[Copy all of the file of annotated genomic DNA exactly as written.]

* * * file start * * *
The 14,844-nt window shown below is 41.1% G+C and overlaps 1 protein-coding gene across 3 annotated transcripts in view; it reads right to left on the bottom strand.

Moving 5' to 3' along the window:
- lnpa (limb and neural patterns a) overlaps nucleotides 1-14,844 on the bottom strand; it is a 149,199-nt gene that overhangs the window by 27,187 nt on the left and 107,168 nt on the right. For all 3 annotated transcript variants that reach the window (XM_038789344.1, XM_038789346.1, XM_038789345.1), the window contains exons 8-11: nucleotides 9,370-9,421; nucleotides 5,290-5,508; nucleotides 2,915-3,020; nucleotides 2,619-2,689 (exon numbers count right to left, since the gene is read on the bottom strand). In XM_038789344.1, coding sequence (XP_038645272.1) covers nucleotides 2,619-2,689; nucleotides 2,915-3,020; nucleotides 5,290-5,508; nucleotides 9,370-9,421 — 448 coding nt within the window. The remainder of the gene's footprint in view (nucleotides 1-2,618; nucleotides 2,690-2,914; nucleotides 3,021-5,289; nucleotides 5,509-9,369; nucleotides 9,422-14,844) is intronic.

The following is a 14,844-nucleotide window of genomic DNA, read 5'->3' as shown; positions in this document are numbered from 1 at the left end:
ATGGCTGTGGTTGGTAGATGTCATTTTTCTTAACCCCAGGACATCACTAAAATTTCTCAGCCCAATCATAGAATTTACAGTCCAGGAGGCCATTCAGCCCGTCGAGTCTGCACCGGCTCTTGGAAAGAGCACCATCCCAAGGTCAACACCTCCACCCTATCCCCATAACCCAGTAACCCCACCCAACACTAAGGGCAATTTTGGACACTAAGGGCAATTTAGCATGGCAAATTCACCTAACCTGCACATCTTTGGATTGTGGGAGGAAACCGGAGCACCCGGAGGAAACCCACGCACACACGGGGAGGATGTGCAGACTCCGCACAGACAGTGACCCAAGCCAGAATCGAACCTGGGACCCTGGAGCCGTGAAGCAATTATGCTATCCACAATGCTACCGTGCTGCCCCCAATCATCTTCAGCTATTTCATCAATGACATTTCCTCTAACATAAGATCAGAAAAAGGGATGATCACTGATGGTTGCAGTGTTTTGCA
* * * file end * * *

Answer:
The 14,844-nt window shown below is 41.1% G+C and overlaps 1 protein-coding gene across 3 annotated transcripts in view; it reads right to left on the bottom strand.

Moving 5' to 3' along the window:
- lnpa (limb and neural patterns a) overlaps nucleotides 1-14,844 on the bottom strand; it is a 149,199-nt gene that overhangs the window by 27,187 nt on the left and 107,168 nt on the right. For all 3 annotated transcript variants that reach the window (XM_038789344.1, XM_038789346.1, XM_038789345.1), the window contains exons 8-11: nucleotides 9,370-9,421; nucleotides 5,290-5,508; nucleotides 2,915-3,020; nucleotides 2,619-2,689 (exon numbers count right to left, since the gene is read on the bottom strand). In XM_038789344.1, coding sequence (XP_038645272.1) covers nucleotides 2,619-2,689; nucleotides 2,915-3,020; nucleotides 5,290-5,508; nucleotides 9,370-9,421 — 448 coding nt within the window. The remainder of the gene's footprint in view (nucleotides 1-2,618; nucleotides 2,690-2,914; nucleotides 3,021-5,289; nucleotides 5,509-9,369; nucleotides 9,422-14,844) is intronic.

The following is a 14,844-nucleotide window of genomic DNA, read 5'->3' as shown; positions in this document are numbered from 1 at the left end:
ATGGCTGTGGTTGGTAGATGTCATTTTTCTTAACCCCAGGACATCACTAAAATTTCTCAGCCCAATCATAGAATTTACAGTCCAGGAGGCCATTCAGCCCGTCGAGTCTGCACCGGCTCTTGGAAAGAGCACCATCCCAAGGTCAACACCTCCACCCTATCCCCATAACCCAGTAACCCCACCCAACACTAAGGGCAATTTTGGACACTAAGGGCAATTTAGCATGGCAAATTCACCTAACCTGCACATCTTTGGATTGTGGGAGGAAACCGGAGCACCCGGAGGAAACCCACGCACACACGGGGAGGATGTGCAGACTCCGCACAGACAGTGACCCAAGCCAGAATCGAACCTGGGACCCTGGAGCCGTGAAGCAATTATGCTATCCACAATGCTACCGTGCTGCCCCCAATCATCTTCAGCTATTTCATCAATGACATTTCCTCTAACATAAGATCAGAAAAAGGGATGATCACTGATGGTTGCAGTGTTTTGCA